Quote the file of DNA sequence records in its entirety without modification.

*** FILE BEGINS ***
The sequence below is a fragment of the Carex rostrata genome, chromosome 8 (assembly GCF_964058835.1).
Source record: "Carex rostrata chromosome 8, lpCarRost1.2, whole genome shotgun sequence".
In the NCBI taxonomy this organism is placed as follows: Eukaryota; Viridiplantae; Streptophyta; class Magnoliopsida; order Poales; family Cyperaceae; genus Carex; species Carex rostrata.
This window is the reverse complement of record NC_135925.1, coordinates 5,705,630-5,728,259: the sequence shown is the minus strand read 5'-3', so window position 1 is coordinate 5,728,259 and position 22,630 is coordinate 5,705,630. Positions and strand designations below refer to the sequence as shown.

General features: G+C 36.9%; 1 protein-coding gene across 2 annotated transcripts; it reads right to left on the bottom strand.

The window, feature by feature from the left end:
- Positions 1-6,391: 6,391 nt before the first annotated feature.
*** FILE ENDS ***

The sequence below is a fragment of the Carex rostrata genome, chromosome 8 (assembly GCF_964058835.1).
Source record: "Carex rostrata chromosome 8, lpCarRost1.2, whole genome shotgun sequence".
In the NCBI taxonomy this organism is placed as follows: Eukaryota; Viridiplantae; Streptophyta; class Magnoliopsida; order Poales; family Cyperaceae; genus Carex; species Carex rostrata.
This window is the reverse complement of record NC_135925.1, coordinates 5,705,630-5,728,259: the sequence shown is the minus strand read 5'-3', so window position 1 is coordinate 5,728,259 and position 22,630 is coordinate 5,705,630. Positions and strand designations below refer to the sequence as shown.

General features: G+C 36.9%; 1 protein-coding gene across 2 annotated transcripts; it reads right to left on the bottom strand.

The window, feature by feature from the left end:
- Positions 1-6,391: 6,391 nt before the first annotated feature.